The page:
Podarcis carbonelli 


Taxonomy [top]

Kingdom Phylum Class Order Family
Animalia Chordata Reptilia Squamata Lacertidae

Scientific Name: Podarcis carbonelli
Species Authority: Pérez Mellado, 1981
Common Name(s):
Spanish Lagartija de Carbonell
Podarcis bocagei subspecies carbonelli Perez Mellado, 1981
Podarcis carbonellae Perez Mellado, 1981
Taxonomic Notes: This taxon was formerly a subspecies of Podarcis bocagei, but was raised to species rank (Sá-Sousa 2000a, Sá-Sousa and Harris 2002) based on genetic differences (see also: Harris et al. 2002; Harris and Sá-Sousa 2001, 2002; Pinho et al. 2003).

Assessment Information [top]

Red List Category & Criteria: Endangered B1ab(i,ii,iii,iv,v) ver 3.1
Year Published: 2009
Date Assessed: 2008-12-14
Assessor(s): Paulo Sá-Sousa, Valentin Pérez-Mellado, Iñigo Martínez-Solano
Reviewer(s): Cox, N. and Temple, H.J. (Global Reptile Assessment)
Listed as Endangered, because its Extent of Occurrence is less than 5,000 km2, its distribution is severely fragmented, and there is continuing decline in its Extent of Occurrence, in its Area of Occupancy, in the extent and quality of its habitat, in the number of locations, and in the number of mature individuals.
Previously published Red List assessments:
2006 Endangered (EN)

Geographic Range [top]

Range Description: This species occurs only in highly fragmented populations in western and central Portugal, occurring more contiguously in Aveiro in central Portugal. In western Portugal it occurs down to sea-level in many fragmented sites, while in central Portugal it occurs in hilly sites above 500m. In Spain it is known from two areas in on the northern slopes of the central mountain system at 500-1,200m. It also occurs at Coto Doñana in southwestern Spain at sea-level, and on the Berlenga Islands in Portugal (as a separate subspecies, P.c. berlengensis).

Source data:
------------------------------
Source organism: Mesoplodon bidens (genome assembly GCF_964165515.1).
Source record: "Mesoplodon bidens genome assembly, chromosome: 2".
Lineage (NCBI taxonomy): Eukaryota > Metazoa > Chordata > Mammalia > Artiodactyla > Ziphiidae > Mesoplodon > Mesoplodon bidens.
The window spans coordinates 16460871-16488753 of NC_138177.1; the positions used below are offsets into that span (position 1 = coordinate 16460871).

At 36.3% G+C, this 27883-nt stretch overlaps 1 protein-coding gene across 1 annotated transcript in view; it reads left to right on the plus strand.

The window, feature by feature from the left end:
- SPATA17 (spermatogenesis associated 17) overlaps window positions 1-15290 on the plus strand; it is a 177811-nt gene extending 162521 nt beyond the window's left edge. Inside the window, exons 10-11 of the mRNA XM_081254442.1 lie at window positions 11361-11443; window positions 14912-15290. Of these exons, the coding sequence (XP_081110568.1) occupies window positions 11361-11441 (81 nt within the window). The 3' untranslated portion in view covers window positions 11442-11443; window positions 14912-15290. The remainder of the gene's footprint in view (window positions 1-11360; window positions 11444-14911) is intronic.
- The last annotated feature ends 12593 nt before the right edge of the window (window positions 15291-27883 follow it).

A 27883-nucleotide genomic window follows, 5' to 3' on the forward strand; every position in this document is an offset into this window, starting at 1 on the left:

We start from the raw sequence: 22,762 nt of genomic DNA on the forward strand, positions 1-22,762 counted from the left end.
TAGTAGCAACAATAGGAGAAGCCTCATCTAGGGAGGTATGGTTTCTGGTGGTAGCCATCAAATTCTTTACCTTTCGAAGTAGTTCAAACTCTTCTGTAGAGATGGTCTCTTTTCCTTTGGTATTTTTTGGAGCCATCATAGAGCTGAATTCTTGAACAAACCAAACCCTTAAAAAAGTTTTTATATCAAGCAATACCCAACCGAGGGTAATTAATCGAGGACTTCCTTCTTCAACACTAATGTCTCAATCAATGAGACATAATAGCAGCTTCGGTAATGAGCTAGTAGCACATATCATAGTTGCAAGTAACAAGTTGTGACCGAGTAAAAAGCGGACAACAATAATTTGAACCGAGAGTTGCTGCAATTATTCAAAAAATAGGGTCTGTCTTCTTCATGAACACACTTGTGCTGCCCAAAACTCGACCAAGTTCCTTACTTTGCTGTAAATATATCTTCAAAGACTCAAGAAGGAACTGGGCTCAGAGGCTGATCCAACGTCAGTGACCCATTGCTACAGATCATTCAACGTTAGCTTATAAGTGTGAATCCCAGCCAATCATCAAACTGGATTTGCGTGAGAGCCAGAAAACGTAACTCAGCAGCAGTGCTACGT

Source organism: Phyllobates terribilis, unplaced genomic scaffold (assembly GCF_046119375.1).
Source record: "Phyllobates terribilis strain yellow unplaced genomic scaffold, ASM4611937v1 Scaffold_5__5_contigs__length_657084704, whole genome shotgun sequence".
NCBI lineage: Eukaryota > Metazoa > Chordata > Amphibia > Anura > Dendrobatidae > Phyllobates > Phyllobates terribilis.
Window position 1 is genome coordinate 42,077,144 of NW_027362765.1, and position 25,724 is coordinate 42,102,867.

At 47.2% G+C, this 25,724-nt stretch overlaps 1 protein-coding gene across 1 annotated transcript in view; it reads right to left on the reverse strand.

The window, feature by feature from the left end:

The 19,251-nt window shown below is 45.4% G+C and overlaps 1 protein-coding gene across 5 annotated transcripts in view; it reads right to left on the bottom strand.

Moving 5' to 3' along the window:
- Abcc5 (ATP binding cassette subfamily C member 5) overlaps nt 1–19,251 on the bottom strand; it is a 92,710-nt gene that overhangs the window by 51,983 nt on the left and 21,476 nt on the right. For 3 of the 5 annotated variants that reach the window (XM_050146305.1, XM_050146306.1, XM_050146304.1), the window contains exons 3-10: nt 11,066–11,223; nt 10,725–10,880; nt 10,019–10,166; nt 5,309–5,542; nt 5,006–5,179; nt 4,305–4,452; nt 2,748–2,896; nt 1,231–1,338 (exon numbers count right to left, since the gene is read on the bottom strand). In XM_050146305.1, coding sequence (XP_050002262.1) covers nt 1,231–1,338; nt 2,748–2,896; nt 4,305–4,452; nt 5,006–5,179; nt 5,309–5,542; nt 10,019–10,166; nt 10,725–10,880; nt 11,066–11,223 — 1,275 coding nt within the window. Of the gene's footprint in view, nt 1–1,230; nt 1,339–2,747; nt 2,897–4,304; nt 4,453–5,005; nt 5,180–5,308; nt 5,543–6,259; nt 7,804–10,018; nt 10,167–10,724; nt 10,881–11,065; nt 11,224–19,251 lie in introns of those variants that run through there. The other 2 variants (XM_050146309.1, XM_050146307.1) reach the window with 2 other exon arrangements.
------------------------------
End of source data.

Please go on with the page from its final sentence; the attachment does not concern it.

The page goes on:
Countries occurrence:
Portugal; Spain
Upper elevation limit (metres): 1200
Range Map: Click here to open the map viewer and explore range.

Population [top]

Population: It can be common in suitable habitat. The southern populations are generally very small, but can be abundant in tiny areas. However, many populations are probably in decline, especially in the south of its range.
Current Population Trend: Decreasing
Additional data:
Population severely fragmented: No

Habitat and Ecology [top]

Habitat and Ecology: In Spain and central Portugal it occurs in oak forest. At sea-level it lives only in sand dunes. It lays one to three egg clutches a year, with one to five eggs in each.
Systems: Terrestrial

Threats [top]

Major Threat(s): The southern populations are almost certainly at risk from climate change. Loss of habitat due to touristic developments in the south, and wood plantations (pine) in central Portugal are also serious threats. Fires are an additional threat.

Conservation Actions [top]

Conservation Actions: Many of the southern populations are protected (including in the Coto Doñana National Park). In central Portugal and Spain, some populations are in natural parks.

Citation: Paulo Sá-Sousa, Valentin Pérez-Mellado, Iñigo Martínez-Solano. 2009. Podarcis carbonelli. The IUCN Red List of Threatened Species 2009: e.T61545A12512496. . Downloaded on 26 November 2015.
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